• Late Wednesday evening, the House voted 416-12 in favor of legislation to extend telehealth flexibilities through 2024. The legislation allows Medicare, federally qualified health centers, and rural health clinics to cover telehealth or audio-only telehealth visits. These flexibilities were initially authorized under the Trump administration at the beginning of the pandemic, and renewed by Congress in March 2020 as part of the CARES Act. The Senate will now review the legislation, where it is expected to have enough votes for passage.
  • The House Ways and Means Committee voted unanimously to send an amended H.R. 3173 “Improving Seniors’ Timely Access to Care Act of 2021,” to the floor of the House. The included amendment would require a Medicare Advantage plan to authorize or deny services within 24 hours for emergency services, and 7 days for all other services. The bill, cosponsored by 306 representatives, would automate the prior authorization process for physicians and patients under Medicare Advantage plans, and aims to reduce provider burden and create better health outcomes. A previous report done by the Office of Inspector General under The Department of Health and Human Services displayed increased burden and negative health outcomes as a result of the current prior authorization process.
  • The Congressional Budget Office (CBO) recently released the estimated budgetary effect of Sen. Jeanne Shaheen’s proposed Improving Needed Safeguards for Users of Lifesaving Insulin Now Act, which caps the out-of-pocket cost of insulin and other related products. The bill imposes private-sector mandates as defined in the Unfunded Mandates Reform Act (UMRA). CBO estimates that the annual average cost to comply would exceed the private-sector threshold established under UMRA of $184 million in 2022.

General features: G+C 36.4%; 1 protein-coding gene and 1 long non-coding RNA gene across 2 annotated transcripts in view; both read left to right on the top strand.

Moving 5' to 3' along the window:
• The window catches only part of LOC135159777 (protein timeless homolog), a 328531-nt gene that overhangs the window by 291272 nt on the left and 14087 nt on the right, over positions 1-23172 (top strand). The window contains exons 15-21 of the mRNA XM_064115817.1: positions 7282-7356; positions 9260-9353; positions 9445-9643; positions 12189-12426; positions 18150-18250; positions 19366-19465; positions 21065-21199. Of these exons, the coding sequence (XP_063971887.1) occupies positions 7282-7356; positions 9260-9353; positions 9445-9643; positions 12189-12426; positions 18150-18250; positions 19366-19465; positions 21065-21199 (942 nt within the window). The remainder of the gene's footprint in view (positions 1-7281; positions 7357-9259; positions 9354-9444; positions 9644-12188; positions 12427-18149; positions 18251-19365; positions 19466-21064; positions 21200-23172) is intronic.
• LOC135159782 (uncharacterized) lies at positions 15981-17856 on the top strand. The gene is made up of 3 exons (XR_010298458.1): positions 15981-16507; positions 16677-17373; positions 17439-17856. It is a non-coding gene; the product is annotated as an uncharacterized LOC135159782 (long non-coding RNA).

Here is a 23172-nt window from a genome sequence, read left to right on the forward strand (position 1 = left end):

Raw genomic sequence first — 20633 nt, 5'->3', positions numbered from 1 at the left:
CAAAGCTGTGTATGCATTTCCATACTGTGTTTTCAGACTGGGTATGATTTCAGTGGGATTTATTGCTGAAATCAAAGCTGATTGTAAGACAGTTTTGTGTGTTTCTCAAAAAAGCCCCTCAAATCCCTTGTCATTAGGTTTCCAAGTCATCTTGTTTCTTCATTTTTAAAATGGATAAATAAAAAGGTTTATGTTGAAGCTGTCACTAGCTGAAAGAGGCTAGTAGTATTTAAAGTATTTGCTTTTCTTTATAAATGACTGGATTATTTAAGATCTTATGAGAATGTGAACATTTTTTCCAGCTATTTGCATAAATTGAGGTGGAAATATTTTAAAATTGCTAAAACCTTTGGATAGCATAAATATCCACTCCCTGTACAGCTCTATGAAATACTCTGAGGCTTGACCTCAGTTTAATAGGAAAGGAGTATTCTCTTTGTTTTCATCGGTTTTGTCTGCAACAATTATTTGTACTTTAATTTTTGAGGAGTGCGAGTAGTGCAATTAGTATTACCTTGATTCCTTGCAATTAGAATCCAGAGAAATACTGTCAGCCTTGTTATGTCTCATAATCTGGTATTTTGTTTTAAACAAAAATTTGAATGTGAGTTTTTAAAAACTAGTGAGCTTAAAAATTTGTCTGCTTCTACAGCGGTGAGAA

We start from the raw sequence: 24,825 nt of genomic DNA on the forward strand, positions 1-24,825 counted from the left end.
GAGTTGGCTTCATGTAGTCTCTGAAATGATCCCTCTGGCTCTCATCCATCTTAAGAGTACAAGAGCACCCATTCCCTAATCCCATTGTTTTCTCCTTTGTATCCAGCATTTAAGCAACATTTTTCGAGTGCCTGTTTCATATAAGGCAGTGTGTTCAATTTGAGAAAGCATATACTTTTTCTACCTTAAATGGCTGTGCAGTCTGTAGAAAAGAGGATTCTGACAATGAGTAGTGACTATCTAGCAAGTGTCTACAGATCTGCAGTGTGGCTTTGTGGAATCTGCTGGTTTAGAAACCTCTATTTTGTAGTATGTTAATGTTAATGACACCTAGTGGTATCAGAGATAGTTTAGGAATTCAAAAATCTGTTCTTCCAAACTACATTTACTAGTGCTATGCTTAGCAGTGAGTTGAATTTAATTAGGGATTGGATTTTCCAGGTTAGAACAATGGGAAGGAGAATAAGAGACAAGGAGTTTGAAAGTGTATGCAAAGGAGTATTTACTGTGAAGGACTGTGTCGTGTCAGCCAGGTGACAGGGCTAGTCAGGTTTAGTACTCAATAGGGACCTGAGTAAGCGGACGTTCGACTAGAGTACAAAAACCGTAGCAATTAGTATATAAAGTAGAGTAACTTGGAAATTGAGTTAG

• Senators Sherrod Brown (D-OH) and Rob Portman (R-OH) introduced the bipartisan Comprehensive Care for Dual Eligible Individuals Act of 2022, legislation which would amend the Social Security Act to create a new optional state-administered program for those dually eligible for both Medicare and Medicaid. In states that elect to establish the program, dually eligible beneficiaries would be able to choose a single program that provides integrated care for their medical, long-term care, social, and behavioral needs. Medicaid and Medicare each have their own set of administrative rules and processes, which can lead to fragmented care and poorer health outcomes. More than 12 million Americans are dually eligible for both programs.